At the insistence and nudging of some of my friends who are more fledgling cooks, I'll be posting some more basic recipes on here. One thing I make really well is tuna salad. Not to toot my own horn too much, but I recently made this for one of my best friends for lunch and he said it was pretty much the most amazing tuna salad he's ever tasted. So rest assured, folks, you're in good hands! (And a note to my gentlemen readers: even though there's some random ingredients in this thing, it has been dude approved.)

Amazing Tuna Salad:
Combine the following in a large bowl:
-1 can solid white albacore tuna, flaked with a fork. This is key folks. That chunk light crap looks and tastes like cat food. Solid white albacore is the key to amazing tuna salad!
-1/2 chopped crispy apple, such as a honeycrisp or pink lady
-2 diced celery ribs
-1 large or several small diced crispy dill pickles. If you can find garlic and/or spicy pickles, they taste even better!
-1/4 cup unsweetened dried cranberries (or regular craisins - I'm still avoiding sugar a bit)
-1.5-2 TB regular lemonnaise - the key to good tuna salad is not too much mayo. Just add enough to moisten and adhere all of the ingredients together. We don't want a goopy sloppy mess!
-2 TB minced fresh dill
-Cracked black pepper, to taste

The tuna salad works great either as is, served atop spinach or mixed spring greens, or served warm and gooey with havarti cheese as a tuna melt. (Note on gluten free breads: I made this as a tuna melt with Rudi's multigrain gluten free bread and it was pretty awesome. Even my friend Ryan said it was good.) It pairs well with sour cream and onion kettle chips, which incidentally, are also gluten free. Enjoy!

Tuesday, April 12, 2011

starch and candida and inflammation, oh my!

As most of you know, I'm a dietitian. I spent the past three days at the Washington State Dietetic Association annual conference, and my head is swimming with new knowledge about vitamins, plant based diets, and dietary interventions to combat inflammation, amongst other things. Though several of the topics didn't exactly apply directly to someone suffering from say, A.S., it did set my mind a reeling.

You see, following the very low starch diet has been kind of mentally taxing for me over the past few months. Aside from the moral implications of eating so much animal product (though I try when I can afford it to buy meats that are locally and sustainably raised and humanely slaughtered - more on that to come), I've been wondering how all of this animal product is effecting my insides. As a dietitian we've read the studies about links between high levels of saturated fats in the diet and their correlations with elevated cholesterol and cardiovascular events. We've also recommended plant based diets for their health benefits, such as decreasing cholesterol, increasing insulin sensitivity, and decreasing body weight.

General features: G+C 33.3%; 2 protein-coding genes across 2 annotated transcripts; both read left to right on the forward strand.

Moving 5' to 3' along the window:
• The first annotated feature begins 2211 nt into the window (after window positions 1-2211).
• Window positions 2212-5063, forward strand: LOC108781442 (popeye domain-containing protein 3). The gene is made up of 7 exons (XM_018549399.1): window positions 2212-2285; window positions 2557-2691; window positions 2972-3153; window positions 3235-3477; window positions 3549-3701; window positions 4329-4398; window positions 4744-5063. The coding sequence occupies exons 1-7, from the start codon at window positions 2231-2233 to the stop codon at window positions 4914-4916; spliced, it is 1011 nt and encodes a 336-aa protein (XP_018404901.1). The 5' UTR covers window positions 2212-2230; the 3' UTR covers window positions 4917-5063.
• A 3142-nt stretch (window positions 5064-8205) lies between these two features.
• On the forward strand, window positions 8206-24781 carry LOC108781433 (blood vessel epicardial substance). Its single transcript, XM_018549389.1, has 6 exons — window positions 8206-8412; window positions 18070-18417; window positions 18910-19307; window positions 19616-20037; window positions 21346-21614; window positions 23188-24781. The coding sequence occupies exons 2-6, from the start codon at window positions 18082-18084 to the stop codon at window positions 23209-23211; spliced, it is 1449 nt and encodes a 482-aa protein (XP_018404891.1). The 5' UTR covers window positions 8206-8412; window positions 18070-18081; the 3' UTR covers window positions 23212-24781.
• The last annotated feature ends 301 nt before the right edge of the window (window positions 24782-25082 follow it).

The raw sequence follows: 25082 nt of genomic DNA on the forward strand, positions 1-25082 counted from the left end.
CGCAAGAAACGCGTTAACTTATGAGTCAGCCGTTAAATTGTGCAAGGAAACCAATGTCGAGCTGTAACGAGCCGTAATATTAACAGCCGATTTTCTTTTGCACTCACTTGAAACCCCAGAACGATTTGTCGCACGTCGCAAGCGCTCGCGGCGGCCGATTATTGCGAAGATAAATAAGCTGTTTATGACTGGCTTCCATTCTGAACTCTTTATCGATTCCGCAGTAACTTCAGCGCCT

Therefore, I'm in a bit of a pickle following a diet where I can't even eat most fruits. It's fruit for Pete's sake! However, I did lose weight while on the low starch diet. But I also ate less packaged foods and possibly was consuming fewer calories overall. What a conundrum.

I was missing carbs something fierce, so I gradually started adding back in some starches over the past few months. I was missing legumes so much that I was literally dreaming about hummus. I've also had some delicious sweet potatoes, pineapple, watermelon, and split pea soup. It all tasted a-mazing!

I started this starch free quest to combat candida (i.e. yeast) and the thing is, the candida is still lingering, even with very low starch consumption. And some of my R.D. friends who struggle with candida say that while yeast does need sugar to thrive outside of the body, internally our bodies regulate our blood sugars so closely that decreasing sugar and starch intake may not be an effective way of combating candida overgrowth. Oy! Turns out it might be more related to stress and inadequate sleep!

I don't claim to have the answers here, but I think for now I'm sticking to eating fewer carbohydrates, and choosing gluten free starches when I do choose to eat carbs. I think it's also a good idea for me to steer away from packaged foods most of the time and try to either cook foods myself or order more whole foods when dining out. I also have heard research that supports adding Omega 3 fatty acids and antioxidants for decreasing inflammation, and with this autoimmune disease I'm living in a state of inflammation. (Another thing I learned at the convention: women with inflammatory diseases can have a more difficult time conceiving. I'm not ready for babies yet but sheesh! Time to get this stuff figured out.) Therefore I'm going to make an effort to eat more fish (Omega 3's) and brightly colored fruits and veggies (antioxidants).

One thing that is clear is that one should always try to get nutrients from foods rather than supplements, although some supplementation with probiotics, vitamin D, and even fish oil can be helpful. If you are taking a multivitamin, only take one kind and try one that only has 100% of the nutrients, in order to avoid toxicity.